2. Stepping away from the problem is sometimes the fastest way to the solution. When frustration with my ineptitude peaked, I closed the app. Later I returned to it and, as if by magic, new words manifested to fill the gaps. Often simple words I can’t believe I didn’t see before. Words that had been buried somewhere in the mental clutter sprang to life. So, put it down. Take a break and come back later. It might surprise you what’s happened while you were gone.
  3. It’s okay to get a little help. I abhor hints. At first, I refused to use them which earned me an achievement for the vast quantity of in game currency I’d accrued. Figuring it out on my own was a matter of pride. But the higher level the puzzles, the more breaks I started taking. So one day I clicked the button to find that last word. A single letter jumped to life and a word soon followed. Like a road sign at a busy crossroad, help can show you which path to take. Even if you didn’t need it in the end, it speeds the process.

 

Come As You Are

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Sunday morning service began in its usual way, a prayer led by one of the elders. She offered thanks as one “bursting with love for” God. It was a sentiment I did not feel in the moment. She continued, and asked God to meet us here. All of us. Those beaming with joy and those lost in deep sorrow. Those who were full to bursting and those who were desolate and empty. The whole. The scarred. The broken. Those at war and those at peace.

All of us.

I remember a time when I would have felt wrong to be empty in the presence of God. I would feel judged. I realize now this is a residue of the works based Christianity I grew up with. A Christianity that told me I needed to clean up before I approached God. My dad wore a suit every Sunday. I still remember him telling me as things became more casual that he struggled with it, because it was bringing less than your best before God. After all, we were coming before a King. I actually agree with the reasoning. We should bring our best before God. He is our King. But sometimes our best is dirty and worn; sometimes our best is threadbare and full of holes. What then?

We’re still welcome! God still looks upon us with love!

So why is it so hard to remember this truth of grace? For me, it’s often the faces we see around us. We, as the church, are meant to be the face of God to the world. So when those faces look out on the world and into their own pews with judgment and disapproval we see a false god, one made in the image of man. It becomes a culture of comparison. A culture that separates and isolates where it should embrace. When I think back, I don’t remember any teaching as clearly as what I saw lived out. It told me I needed to fake it if I didn’t feel it. It demanded I not show myself empty, hurting or broken. If Christ was real in my life I shouldn’t feel those things. Good Christians didn’t feel those things, and I wanted to be a good Christian.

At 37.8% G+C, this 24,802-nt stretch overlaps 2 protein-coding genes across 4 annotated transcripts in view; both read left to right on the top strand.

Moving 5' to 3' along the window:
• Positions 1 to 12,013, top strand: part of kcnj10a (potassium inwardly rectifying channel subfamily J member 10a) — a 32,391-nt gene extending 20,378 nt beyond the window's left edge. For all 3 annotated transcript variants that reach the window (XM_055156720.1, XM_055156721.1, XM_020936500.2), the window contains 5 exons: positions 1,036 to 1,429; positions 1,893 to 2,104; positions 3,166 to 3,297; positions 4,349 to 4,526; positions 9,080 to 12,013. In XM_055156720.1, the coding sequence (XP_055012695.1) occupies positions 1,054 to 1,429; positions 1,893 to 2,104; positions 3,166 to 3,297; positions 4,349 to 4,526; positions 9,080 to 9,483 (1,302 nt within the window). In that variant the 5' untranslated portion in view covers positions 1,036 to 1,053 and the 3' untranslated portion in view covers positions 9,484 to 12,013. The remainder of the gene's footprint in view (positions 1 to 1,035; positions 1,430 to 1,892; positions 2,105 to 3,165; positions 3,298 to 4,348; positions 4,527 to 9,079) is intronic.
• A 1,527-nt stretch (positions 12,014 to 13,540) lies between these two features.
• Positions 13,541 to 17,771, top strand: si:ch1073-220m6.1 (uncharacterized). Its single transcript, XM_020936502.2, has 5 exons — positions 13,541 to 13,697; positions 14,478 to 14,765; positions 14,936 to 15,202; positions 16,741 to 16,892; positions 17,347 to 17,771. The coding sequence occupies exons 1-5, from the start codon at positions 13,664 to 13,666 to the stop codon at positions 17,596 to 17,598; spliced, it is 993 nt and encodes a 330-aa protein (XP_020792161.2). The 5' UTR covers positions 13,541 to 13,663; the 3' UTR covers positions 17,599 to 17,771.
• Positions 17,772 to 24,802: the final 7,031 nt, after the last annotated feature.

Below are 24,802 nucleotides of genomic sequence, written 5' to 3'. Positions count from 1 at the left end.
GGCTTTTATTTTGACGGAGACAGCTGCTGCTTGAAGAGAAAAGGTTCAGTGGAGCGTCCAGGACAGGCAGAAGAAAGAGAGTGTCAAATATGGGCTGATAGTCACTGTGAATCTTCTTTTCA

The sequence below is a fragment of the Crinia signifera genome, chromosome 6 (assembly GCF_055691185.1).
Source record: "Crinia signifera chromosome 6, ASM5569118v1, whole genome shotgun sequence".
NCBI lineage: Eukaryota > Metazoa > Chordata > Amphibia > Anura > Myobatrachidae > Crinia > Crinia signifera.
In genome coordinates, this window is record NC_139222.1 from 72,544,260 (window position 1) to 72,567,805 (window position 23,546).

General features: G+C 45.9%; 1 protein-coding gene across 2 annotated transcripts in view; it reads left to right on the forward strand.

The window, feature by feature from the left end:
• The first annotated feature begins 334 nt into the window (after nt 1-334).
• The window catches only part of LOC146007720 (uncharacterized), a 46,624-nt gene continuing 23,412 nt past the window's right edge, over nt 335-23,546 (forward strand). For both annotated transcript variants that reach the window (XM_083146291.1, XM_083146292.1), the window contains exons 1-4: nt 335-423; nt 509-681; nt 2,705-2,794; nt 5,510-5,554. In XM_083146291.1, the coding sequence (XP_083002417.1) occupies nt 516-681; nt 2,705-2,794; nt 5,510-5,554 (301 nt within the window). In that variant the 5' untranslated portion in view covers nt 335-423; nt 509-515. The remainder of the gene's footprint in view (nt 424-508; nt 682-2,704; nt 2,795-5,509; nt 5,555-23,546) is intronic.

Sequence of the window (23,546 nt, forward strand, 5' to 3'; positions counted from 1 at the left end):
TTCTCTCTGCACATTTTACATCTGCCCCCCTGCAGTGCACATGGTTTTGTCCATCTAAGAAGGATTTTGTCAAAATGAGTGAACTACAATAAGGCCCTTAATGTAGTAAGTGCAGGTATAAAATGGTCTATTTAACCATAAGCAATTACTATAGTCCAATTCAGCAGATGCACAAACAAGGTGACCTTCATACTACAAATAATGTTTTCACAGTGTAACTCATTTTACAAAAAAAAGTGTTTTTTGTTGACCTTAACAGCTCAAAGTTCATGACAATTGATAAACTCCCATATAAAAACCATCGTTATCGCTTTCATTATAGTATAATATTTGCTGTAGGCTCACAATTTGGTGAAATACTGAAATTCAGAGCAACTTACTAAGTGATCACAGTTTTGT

But what does it mean to be a good or a bad Christian? Personally, I’ve come to believe there is no such thing. At least, if there is, I have no way to judge. It’s beyond me. That’s a God sized task.

All of this leaves me with two important takeaways. One, we’re all welcome just as we are. Yes, we are to bring our best. But it’s okay when our best is our worst. If I don’t come to God and my family when I’m hurting, how am I to be healed? And two, as a Christian, I need to work hard to reflect His same attitude of hospitality, tenderness and love. None of us have it all together. None of us will have it all together. Life isn’t so pretty that we have it all together all the time. And that’s okay. We need one another to get through this mess.

So come. Come as you are. You’re still welcome!

To Live Brilliantly

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A customer brought these brilliant flowers to us this morning. Their beauty shone but, as she pointed out, was destined “to wilt in four hours”. A sudden darkness descended as I considered their brief existence, and soon after, my own.

Such is the nature of life. All things wilt and die.

Yet I marveled at their beauty. They brought me joy, and I soon gave in to my desire and gave them a home behind my ear. A perch from which to declare themselves to the world and by doing so to give something to all those who looked upon them.

As of now, their beauty has faded. Their leaves have fallen away. Their sharp-edged colors have blurred. Yet the pleasure of beholding them remains.

I hope that we might live our lives as brilliantly as these small flowers. Though we are destined to wilt and one day die, may the beauty of our lives linger on in the memories and regard of all we’ve touched.